A believer signs over rights of interpretation to the God of the Bible. I learned in that crucible no matter how I felt in my body or my heart, that it was not right to love or cherish anything that God calls sin. Psalm 66:18 put it this way. “If I’d cherished iniquity in my heart, the Lord would not have listened.” And the verb that I really noted there was cherished.
I mean at this point of life, I, you know, of course — when I first came to Christ I broke up with a girlfriend. It wasn’t about what I was doing in bed but my heart was not in this. My heart was not in this Christian life, because I cherished my sin. And this verse told me that when we cherish sin, we are separated from a holy God. This verse told me that when I defended my right to a particular sin, I’m cherishing it.
Isaiah 59:1-2 declares this. “Behold, the Lord’s hand is not shortened, that it cannot save, or his ear dull, that it cannot hear, but your iniquities have made a separation between you and your God.” When we cherish sin, we build a wall between us and our maker. We are deceived to believe that sin is not sin. We call God a liar and we use our personal feelings as proof.
All our personal feelings prove is that original sin and the deceptiveness of sin are inseparable. As 1 John 1:10 puts it, “If we say we have not sinned, we make him a liar and his word is not in us.” Indeed I came to believe that no matter how I felt at this time, homosexuality is a sin, but it seemed powerfully important to me that so too was homophobia.
And homophobia from the perspective of a Christian is this, the fear and loathing of people who identify as LGBT and the wholesale writing off of their souls. But that still left the question unanswered. Well, what is the sin of homosexuality, the feeling, the practice? Where’s the line that divides between desire and lust. This is what I came to understand.
Homosociality a comfort level deep and abiding, for keeping company, exclusively with people of your own gender is not a sin, neither is it by the way, gay. But once that comfort level shifts to lust, you’re sinning. So yes depending on what we do with them, feelings may be sinful even feelings that seemed to leave consenting adults alone.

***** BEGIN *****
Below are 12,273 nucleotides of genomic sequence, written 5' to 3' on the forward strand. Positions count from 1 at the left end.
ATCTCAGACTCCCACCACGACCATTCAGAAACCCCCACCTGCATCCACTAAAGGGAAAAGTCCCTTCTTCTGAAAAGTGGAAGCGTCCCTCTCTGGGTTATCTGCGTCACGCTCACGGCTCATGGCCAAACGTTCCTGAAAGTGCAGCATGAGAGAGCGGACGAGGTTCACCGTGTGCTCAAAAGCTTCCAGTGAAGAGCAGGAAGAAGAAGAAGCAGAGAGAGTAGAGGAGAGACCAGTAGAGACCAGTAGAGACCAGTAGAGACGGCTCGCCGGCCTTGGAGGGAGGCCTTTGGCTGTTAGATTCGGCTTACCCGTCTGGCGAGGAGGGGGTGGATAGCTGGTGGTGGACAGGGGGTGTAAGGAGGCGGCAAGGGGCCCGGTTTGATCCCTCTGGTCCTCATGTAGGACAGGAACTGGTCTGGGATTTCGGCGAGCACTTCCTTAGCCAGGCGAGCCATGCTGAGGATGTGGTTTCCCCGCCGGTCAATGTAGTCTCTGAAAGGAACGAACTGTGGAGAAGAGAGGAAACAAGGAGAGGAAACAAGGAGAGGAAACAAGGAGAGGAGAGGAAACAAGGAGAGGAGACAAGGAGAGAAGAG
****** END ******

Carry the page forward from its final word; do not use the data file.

To God, what makes the feeling safe is not consent between people but submission to the Word. The question though is this, what should we do with all of this? What was I going to do with all of this? For me I discovered that the root of my lesbianism was pride. I did not want any man to have any authority over me or my body and that is the sin of pride.
For others the root of homosexuality may be sexual addiction or lust. And some sins are harder to battle than others. But for God when we call sin sin and repent of it, we honor God’s authority. So for those in this room who do struggle with unwanted homosexual desires this is a hard and a heavy cross to bear. And I get it.
I also know, though, that if you are in Christ, Jesus will carry the heavier part of this burden. But please, to the Christians who do not struggle with gay or lesbian temptations, please do not add unbearable weight to this burden by thinking that the sin of homosexual practice and identity is somehow bigger or different than all the others or even that its solution is heterosexuality.
The solution to all sin is Christ’s atoning blood. In Christ we are new creatures. In Christ we have a new will, heart and affections for God’s Word and his will. We are redeemed men and women who have been buried with Christ through baptism into death. Romans 6:4, “We are no longer slaves to the sin that once defined us,” although it likely still knows our names and addresses.
So what does a person like me do with her past? Well, I have not forgotten the flowing contours of my past. Body memories still know my name. Details intrude into my world somewhat unpredictably, when I’m home schooling my children or even kneading the communion bread that I make every week. And I take every ancient token to the cross for prayer, for more repentance, and for thanksgiving that God is always right about matters of sin and grace.
I think about what it means to live within the story of the Bible how repentance is a fruit of my new life in Christ. Paul’s question in Romans 6:21 is one I ask myself daily. What fruit did you have then in the things of which you are now ashamed? The layer of my life in Christ always unfolds in this double directional way, praying for sins of the past, repenting for sins of the past that the Lord is bringing to mind, and repenting about sins of today.
And I’ve come to understand that this is part of what it means to have a soul that will last forever. God saved me but he didn’t lobotomized me. In this entire process, I learned that repentance is the threshold to God. If you love your neighbors, you would never deny them this threshold. Repentance is, as Thomas Watson says, “It makes way for the solid comfort that can follow.”
And he quotes from there in Psalm 126 line 5, “They that so in tears shall reap in joy.” Thank you very much.